Then, there is the final act of the movie, which gets bogged down with an anything that can go wrong will go wrong approach. Way too much happens in the last act in terms of drama to the point of being overbearing. The characters are all getting separated and or getting hurt, and it eventually becomes so much that it gets boring.

The one aspect of the movie that is not disappointing is the acting. Both Krasinski and Emily Blunt are good as always, but even the child actors do a good job. Millicent Simmonds, who plays the daughter in the film, is simply astounding when it comes to acting completely through facial expressions and body motion.

“A Quiet Place” held so many possibilities for creative ways to tell its story, but it instead decided to aim for status quo story-telling and filmmaking in the framework of a mediocre film.

Final grade: C

‘Troy: Fall of a City’ falls short of potential

The show was filmed in Cape Town, South Africa. (Photo courtesy of Endemol Shine Group)

Josh Plunkett
Connector Contributor

This month, Netflix added the BBC’s new adaptation of the Trojan War for American audiences. This new interpretation of the war’s events includes a few compelling story elements, moments and characters never before delved into in modern film and television. However, these strong elements do little to make up for the glaring, fundamental flaws and abundant missed opportunities that sink the show for both those well versed in the story and those with no knowledge of the source material.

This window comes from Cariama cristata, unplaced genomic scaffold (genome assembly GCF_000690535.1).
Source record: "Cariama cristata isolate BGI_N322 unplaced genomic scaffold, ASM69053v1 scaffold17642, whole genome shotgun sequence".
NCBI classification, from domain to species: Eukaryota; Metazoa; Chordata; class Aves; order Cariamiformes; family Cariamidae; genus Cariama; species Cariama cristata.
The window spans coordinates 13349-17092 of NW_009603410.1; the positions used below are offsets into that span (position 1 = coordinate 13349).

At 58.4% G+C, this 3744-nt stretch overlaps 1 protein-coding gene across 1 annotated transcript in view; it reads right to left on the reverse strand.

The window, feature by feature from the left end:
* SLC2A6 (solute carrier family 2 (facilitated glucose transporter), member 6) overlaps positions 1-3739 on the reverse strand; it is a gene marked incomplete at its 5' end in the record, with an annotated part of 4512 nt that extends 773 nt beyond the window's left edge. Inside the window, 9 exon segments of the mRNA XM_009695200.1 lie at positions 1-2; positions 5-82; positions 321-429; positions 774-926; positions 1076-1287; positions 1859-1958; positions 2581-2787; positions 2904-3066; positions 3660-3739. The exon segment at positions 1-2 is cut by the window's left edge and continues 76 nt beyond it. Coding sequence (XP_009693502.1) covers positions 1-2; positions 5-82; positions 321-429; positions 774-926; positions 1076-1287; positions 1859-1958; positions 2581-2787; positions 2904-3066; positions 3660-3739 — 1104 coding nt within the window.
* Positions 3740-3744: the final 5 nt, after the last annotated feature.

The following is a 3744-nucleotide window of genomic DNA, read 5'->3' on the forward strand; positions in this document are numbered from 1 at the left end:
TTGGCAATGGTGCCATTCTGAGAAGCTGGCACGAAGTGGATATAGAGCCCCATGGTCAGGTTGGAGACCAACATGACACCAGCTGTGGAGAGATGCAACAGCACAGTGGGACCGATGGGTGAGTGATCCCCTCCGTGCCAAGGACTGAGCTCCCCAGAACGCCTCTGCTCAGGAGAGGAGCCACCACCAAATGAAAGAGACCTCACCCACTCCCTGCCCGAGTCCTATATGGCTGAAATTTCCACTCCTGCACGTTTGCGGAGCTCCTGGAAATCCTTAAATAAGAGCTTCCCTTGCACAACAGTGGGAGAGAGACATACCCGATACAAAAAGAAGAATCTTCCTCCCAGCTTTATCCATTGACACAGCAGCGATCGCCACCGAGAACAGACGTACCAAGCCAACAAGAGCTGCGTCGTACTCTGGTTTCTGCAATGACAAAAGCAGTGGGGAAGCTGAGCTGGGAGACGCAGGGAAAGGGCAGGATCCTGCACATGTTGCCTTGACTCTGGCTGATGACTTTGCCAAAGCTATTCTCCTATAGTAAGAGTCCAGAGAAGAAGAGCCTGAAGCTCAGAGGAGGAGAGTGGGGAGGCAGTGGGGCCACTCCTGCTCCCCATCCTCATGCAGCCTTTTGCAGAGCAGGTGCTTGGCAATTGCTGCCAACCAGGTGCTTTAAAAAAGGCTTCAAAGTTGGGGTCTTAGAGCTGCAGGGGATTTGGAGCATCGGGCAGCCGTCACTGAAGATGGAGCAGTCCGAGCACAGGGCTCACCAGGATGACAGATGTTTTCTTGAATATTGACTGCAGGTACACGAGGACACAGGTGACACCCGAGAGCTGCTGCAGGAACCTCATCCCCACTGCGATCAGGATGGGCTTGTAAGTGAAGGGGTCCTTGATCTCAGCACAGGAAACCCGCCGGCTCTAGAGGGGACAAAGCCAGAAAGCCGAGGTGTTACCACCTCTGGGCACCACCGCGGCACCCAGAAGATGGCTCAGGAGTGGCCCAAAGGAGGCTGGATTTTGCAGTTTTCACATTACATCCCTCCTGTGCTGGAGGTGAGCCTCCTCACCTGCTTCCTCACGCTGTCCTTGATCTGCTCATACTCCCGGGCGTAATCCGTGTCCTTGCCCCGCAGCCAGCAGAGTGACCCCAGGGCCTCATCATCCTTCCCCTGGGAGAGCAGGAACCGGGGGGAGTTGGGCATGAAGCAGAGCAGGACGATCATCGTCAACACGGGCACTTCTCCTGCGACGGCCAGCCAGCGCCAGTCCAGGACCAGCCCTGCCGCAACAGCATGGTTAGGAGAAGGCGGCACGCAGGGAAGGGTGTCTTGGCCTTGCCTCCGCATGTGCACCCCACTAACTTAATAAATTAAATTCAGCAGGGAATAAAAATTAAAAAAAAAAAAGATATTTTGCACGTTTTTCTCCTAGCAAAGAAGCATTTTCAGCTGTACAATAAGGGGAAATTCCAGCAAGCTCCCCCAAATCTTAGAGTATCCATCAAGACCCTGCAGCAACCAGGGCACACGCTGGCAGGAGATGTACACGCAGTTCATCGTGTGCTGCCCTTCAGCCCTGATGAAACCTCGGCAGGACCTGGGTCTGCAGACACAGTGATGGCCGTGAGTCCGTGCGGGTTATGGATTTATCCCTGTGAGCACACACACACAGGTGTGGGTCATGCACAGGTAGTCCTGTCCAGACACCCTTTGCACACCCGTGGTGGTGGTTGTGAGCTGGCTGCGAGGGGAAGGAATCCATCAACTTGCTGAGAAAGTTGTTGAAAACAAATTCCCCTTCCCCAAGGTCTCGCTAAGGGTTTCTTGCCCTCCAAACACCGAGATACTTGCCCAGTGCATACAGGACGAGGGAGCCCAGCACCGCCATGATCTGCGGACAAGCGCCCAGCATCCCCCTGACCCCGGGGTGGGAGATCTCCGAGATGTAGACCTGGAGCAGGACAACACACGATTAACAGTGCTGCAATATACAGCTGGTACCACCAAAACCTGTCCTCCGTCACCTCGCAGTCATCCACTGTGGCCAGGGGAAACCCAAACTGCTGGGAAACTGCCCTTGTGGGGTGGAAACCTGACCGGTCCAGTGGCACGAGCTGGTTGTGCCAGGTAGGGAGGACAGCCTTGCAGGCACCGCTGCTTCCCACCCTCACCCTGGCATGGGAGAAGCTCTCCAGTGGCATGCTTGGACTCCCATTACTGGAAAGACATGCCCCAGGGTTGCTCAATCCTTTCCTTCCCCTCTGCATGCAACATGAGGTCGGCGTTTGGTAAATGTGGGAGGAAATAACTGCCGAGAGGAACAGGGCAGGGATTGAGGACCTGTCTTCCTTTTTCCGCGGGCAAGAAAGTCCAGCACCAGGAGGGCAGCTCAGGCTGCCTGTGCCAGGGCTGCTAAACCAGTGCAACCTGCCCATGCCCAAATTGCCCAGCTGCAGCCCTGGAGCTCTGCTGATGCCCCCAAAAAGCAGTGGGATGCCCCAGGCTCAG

The plot of the series follows the classic tale of Prince Paris/Alexander of Troy (Louis Hunter) and Queen Helen of Sparta (Bella Dayne), who fall in love and elope back to Troy only for Helen’s husband to pursue her with 100,000 of his fellow Greek soldiers to win her back in a 10-year siege. One of the most frustrating aspects of the series is the focus on Helen and Paris as the central heroes of the story. Both characters have interesting back stories, both in the show and in the source material, which allows for plenty of room for character exploration that the series pulls off with some consistency, yet no amount of this can make up for the consequences brought about by the couple’s thoughtless and selfish affair.

Audiences may struggle to root for characters that are willing to let thousands suffer and die in order for them to pursue a relationship, no matter how developed and likable these characters are in specific moments. The series tries to cover it up with a quick line explaining that the war would have happened even if Paris and Helen had not run away together, but this is inconsistent with every other aspect of the show.